The workforce that powers our economy is in crisis.
Early education is essential infrastructure for a healthy economy. Yet over the past decade, a childcare crisis has arisen, with the childcare supply in Massachusetts shrinking as the number of children needing care, especially in low-income areas, has grown steadily.
High costs are making childcare increasingly unaffordable for many families. According to the Economic Policy Institute, the average cost of infant care is over $20,900 per year. This is 31% higher than the average cost of rent for a family in Massachusetts.
At the same time, childcare workers are chronically underpaid. Recent advocacy by United Way, The Boston Foundation and the Boston Opportunity Agenda notes that pre-pandemic, 40 percent of center-based educators worried about having enough money for food and 67% reported not being able to pay monthly bills.
Early childhood professionals are experts in fostering child development, but when it comes to gaining skills to run their business, they are often on their own. This threatens the viability of these small businesses and reduces access for working parents who rely on childcare every day.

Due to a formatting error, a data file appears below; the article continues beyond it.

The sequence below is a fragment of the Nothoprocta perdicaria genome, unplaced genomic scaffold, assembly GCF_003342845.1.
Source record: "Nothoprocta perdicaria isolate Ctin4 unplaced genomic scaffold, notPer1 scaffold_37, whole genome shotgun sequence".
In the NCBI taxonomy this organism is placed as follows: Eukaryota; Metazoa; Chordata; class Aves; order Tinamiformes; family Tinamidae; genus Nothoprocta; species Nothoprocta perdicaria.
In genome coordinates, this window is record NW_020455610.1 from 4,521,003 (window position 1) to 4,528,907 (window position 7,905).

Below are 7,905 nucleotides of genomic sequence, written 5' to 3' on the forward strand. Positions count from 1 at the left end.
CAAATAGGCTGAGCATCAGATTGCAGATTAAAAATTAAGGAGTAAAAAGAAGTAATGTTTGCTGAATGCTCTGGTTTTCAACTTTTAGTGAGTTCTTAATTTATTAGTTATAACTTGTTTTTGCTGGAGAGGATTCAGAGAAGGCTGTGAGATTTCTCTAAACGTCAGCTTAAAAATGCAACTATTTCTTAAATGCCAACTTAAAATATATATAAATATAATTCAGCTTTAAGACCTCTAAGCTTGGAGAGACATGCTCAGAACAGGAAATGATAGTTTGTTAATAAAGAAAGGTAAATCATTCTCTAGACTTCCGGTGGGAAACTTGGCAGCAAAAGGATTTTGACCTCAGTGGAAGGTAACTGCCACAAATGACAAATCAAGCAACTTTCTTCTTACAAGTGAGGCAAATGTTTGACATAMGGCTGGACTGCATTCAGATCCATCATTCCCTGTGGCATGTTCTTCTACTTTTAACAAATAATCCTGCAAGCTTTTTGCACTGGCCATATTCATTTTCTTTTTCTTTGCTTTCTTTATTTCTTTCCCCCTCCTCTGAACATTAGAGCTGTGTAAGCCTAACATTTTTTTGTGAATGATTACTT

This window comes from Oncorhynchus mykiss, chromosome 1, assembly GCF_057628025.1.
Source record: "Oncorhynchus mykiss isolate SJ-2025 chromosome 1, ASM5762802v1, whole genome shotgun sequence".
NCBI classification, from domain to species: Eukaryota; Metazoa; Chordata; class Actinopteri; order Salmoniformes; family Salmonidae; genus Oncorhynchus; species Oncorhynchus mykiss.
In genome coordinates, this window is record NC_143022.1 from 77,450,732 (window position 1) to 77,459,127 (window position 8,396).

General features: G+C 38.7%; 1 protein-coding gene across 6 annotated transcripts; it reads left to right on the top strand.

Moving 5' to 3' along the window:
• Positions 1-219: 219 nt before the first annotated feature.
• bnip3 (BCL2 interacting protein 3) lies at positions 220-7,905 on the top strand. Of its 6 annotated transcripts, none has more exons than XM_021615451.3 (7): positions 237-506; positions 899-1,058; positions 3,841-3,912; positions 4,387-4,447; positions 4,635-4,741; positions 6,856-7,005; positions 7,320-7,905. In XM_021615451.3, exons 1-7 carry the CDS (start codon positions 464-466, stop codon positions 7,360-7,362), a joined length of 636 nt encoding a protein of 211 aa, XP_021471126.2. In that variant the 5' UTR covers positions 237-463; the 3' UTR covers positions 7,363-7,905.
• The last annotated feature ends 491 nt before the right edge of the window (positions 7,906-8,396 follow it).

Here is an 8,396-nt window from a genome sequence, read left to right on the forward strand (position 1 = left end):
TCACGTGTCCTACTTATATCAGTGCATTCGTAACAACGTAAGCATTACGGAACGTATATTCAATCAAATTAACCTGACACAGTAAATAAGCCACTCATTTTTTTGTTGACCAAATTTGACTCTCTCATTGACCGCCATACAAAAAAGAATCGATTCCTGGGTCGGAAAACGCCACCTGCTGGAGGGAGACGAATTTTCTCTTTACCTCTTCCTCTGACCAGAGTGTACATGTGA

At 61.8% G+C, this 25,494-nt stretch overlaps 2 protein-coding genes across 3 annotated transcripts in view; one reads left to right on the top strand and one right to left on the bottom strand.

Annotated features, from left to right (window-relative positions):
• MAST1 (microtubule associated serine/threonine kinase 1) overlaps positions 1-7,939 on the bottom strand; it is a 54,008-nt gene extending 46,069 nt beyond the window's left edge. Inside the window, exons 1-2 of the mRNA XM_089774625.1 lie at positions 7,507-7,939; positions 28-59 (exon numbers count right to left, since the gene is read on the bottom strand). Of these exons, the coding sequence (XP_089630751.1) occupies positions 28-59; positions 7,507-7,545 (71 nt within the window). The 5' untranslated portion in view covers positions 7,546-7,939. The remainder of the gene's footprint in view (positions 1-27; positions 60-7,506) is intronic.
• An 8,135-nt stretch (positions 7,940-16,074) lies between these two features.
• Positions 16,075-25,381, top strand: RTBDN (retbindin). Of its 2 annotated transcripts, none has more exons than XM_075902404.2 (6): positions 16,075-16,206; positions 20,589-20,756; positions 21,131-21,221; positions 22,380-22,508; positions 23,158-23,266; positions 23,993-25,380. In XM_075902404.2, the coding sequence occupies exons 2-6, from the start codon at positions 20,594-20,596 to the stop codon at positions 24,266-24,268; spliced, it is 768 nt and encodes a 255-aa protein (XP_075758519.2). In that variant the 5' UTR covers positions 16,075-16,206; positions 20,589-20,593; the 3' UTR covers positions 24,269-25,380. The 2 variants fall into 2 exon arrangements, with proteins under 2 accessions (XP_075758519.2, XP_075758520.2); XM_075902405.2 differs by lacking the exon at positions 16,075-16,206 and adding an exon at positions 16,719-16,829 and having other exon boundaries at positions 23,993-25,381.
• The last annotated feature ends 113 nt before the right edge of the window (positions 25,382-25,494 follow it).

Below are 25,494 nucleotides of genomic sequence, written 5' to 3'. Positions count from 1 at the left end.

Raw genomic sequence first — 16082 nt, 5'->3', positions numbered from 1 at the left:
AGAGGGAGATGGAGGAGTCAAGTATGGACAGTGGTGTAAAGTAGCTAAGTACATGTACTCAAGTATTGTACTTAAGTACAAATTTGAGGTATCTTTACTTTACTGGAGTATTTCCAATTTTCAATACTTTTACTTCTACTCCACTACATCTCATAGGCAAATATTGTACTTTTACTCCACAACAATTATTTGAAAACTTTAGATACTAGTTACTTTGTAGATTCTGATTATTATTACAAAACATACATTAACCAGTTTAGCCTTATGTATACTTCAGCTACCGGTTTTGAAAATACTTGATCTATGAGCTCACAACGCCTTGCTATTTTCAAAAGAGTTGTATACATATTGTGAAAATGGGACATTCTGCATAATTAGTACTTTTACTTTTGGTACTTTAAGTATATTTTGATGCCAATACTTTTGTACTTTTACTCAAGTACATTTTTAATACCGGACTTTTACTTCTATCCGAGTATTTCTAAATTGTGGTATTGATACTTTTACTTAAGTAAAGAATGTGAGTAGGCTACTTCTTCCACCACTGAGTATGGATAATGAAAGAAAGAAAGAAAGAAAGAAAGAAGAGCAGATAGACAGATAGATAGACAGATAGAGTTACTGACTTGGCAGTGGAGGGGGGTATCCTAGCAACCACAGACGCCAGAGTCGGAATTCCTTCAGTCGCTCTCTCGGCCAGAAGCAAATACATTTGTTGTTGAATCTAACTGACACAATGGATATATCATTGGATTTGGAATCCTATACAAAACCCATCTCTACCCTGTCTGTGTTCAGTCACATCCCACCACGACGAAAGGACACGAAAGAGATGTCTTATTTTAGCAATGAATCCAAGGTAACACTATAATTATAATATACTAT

Family childcare (FCC) providers — small businesses that operate in the provider’s home — are often more affordable and flexible for families and play a critical role in strengthening local economies. However, FCCs also face significant and growing challenges. Throughout the pandemic, family childcare providers have struggled to remain open, and many have closed their doors.
A response to the childcare crisis
In response, United Way launched Shared Services MA, which provides business training, coaching, technical assistance and peer support networks for family childcare providers who face many challenges, including isolation, limited resources and support staff, and lack of access to business expertise. Yesterday, the Boston Foundation announced a new investment of $100,000 in United Way’s Shared Services initiative to further stabilize these small businesses and increase affordable care to families with young children.
In this article we’ve published with the Boston Business Journal, we highlight the critical role that FCC’s play in increasing the availability of child care across our region, and the ways we are partnering to provide business support to these entrepreneurs.
Without a strategy to stabilize the workforce and expand small business supports for the sector, this instability will continue to slow our region’s recovery from COVID-19. United Way’s Shared Services work is a proven economic development initiative that invests in the workforce needs of family childcare businesses and increases the sustainability of the early education sector.
In this special series, we’re highlighting three core workforce challenges our region faces, including what’s ahead for workers in the Hospitality industry, which has been devastated by the economic impacts of the Covid-19 crisis and how we’re partnering to diversify the region’s STEM workforce. Finally, we’ll examine some of the systemic solutions being put forward by some of our region’s experts in the workforce development field.